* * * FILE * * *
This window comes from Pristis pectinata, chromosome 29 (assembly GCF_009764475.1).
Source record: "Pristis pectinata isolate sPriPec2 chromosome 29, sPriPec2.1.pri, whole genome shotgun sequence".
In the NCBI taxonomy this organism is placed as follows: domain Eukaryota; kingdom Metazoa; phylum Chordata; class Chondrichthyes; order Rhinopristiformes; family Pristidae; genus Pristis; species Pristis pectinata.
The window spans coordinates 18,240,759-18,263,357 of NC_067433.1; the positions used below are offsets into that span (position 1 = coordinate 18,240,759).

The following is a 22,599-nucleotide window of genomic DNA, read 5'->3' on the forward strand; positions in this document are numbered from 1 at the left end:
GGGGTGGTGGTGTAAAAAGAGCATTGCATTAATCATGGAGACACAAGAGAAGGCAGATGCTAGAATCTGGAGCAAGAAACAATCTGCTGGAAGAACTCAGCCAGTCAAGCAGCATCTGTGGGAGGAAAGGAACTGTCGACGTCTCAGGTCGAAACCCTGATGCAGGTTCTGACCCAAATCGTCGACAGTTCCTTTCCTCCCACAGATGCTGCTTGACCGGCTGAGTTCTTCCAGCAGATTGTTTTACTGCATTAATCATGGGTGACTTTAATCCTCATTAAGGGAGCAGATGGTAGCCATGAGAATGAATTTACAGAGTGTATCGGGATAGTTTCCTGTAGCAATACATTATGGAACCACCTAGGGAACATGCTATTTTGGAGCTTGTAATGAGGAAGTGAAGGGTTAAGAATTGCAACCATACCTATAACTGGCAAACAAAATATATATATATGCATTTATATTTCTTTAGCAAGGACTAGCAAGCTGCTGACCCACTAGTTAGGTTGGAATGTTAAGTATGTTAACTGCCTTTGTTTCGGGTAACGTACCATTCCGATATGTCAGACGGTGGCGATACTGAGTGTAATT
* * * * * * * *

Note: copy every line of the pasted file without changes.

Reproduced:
This window comes from Pristis pectinata, chromosome 29 (assembly GCF_009764475.1).
Source record: "Pristis pectinata isolate sPriPec2 chromosome 29, sPriPec2.1.pri, whole genome shotgun sequence".
In the NCBI taxonomy this organism is placed as follows: domain Eukaryota; kingdom Metazoa; phylum Chordata; class Chondrichthyes; order Rhinopristiformes; family Pristidae; genus Pristis; species Pristis pectinata.
The window spans coordinates 18,240,759-18,263,357 of NC_067433.1; the positions used below are offsets into that span (position 1 = coordinate 18,240,759).

The following is a 22,599-nucleotide window of genomic DNA, read 5'->3' on the forward strand; positions in this document are numbered from 1 at the left end:
GGGGTGGTGGTGTAAAAAGAGCATTGCATTAATCATGGAGACACAAGAGAAGGCAGATGCTAGAATCTGGAGCAAGAAACAATCTGCTGGAAGAACTCAGCCAGTCAAGCAGCATCTGTGGGAGGAAAGGAACTGTCGACGTCTCAGGTCGAAACCCTGATGCAGGTTCTGACCCAAATCGTCGACAGTTCCTTTCCTCCCACAGATGCTGCTTGACCGGCTGAGTTCTTCCAGCAGATTGTTTTACTGCATTAATCATGGGTGACTTTAATCCTCATTAAGGGAGCAGATGGTAGCCATGAGAATGAATTTACAGAGTGTATCGGGATAGTTTCCTGTAGCAATACATTATGGAACCACCTAGGGAACATGCTATTTTGGAGCTTGTAATGAGGAAGTGAAGGGTTAAGAATTGCAACCATACCTATAACTGGCAAACAAAATATATATATATGCATTTATATTTCTTTAGCAAGGACTAGCAAGCTGCTGACCCACTAGTTAGGTTGGAATGTTAAGTATGTTAACTGCCTTTGTTTCGGGTAACGTACCATTCCGATATGTCAGACGGTGGCGATACTGAGTGTAATT